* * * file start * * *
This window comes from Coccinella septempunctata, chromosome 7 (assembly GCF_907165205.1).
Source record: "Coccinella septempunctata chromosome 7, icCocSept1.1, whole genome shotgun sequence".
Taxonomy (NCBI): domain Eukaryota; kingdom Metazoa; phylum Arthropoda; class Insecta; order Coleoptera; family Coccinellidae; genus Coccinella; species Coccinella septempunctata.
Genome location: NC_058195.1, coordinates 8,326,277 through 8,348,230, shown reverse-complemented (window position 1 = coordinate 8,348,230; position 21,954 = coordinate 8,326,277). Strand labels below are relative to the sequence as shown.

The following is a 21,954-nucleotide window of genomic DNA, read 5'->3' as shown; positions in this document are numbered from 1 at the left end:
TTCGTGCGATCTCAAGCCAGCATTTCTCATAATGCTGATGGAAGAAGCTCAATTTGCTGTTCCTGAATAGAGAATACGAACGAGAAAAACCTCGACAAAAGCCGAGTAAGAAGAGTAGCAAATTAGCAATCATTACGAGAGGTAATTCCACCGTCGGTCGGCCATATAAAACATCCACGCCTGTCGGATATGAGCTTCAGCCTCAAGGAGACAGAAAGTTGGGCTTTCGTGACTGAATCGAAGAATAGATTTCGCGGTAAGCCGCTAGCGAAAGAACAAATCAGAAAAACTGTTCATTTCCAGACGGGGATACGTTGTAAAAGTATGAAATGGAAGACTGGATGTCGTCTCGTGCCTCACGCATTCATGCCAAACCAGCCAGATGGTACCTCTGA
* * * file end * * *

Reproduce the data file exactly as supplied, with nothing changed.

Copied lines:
This window comes from Coccinella septempunctata, chromosome 7 (assembly GCF_907165205.1).
Source record: "Coccinella septempunctata chromosome 7, icCocSept1.1, whole genome shotgun sequence".
Taxonomy (NCBI): domain Eukaryota; kingdom Metazoa; phylum Arthropoda; class Insecta; order Coleoptera; family Coccinellidae; genus Coccinella; species Coccinella septempunctata.
Genome location: NC_058195.1, coordinates 8,326,277 through 8,348,230, shown reverse-complemented (window position 1 = coordinate 8,348,230; position 21,954 = coordinate 8,326,277). Strand labels below are relative to the sequence as shown.

The following is a 21,954-nucleotide window of genomic DNA, read 5'->3' as shown; positions in this document are numbered from 1 at the left end:
TTCGTGCGATCTCAAGCCAGCATTTCTCATAATGCTGATGGAAGAAGCTCAATTTGCTGTTCCTGAATAGAGAATACGAACGAGAAAAACCTCGACAAAAGCCGAGTAAGAAGAGTAGCAAATTAGCAATCATTACGAGAGGTAATTCCACCGTCGGTCGGCCATATAAAACATCCACGCCTGTCGGATATGAGCTTCAGCCTCAAGGAGACAGAAAGTTGGGCTTTCGTGACTGAATCGAAGAATAGATTTCGCGGTAAGCCGCTAGCGAAAGAACAAATCAGAAAAACTGTTCATTTCCAGACGGGGATACGTTGTAAAAGTATGAAATGGAAGACTGGATGTCGTCTCGTGCCTCACGCATTCATGCCAAACCAGCCAGATGGTACCTCTGA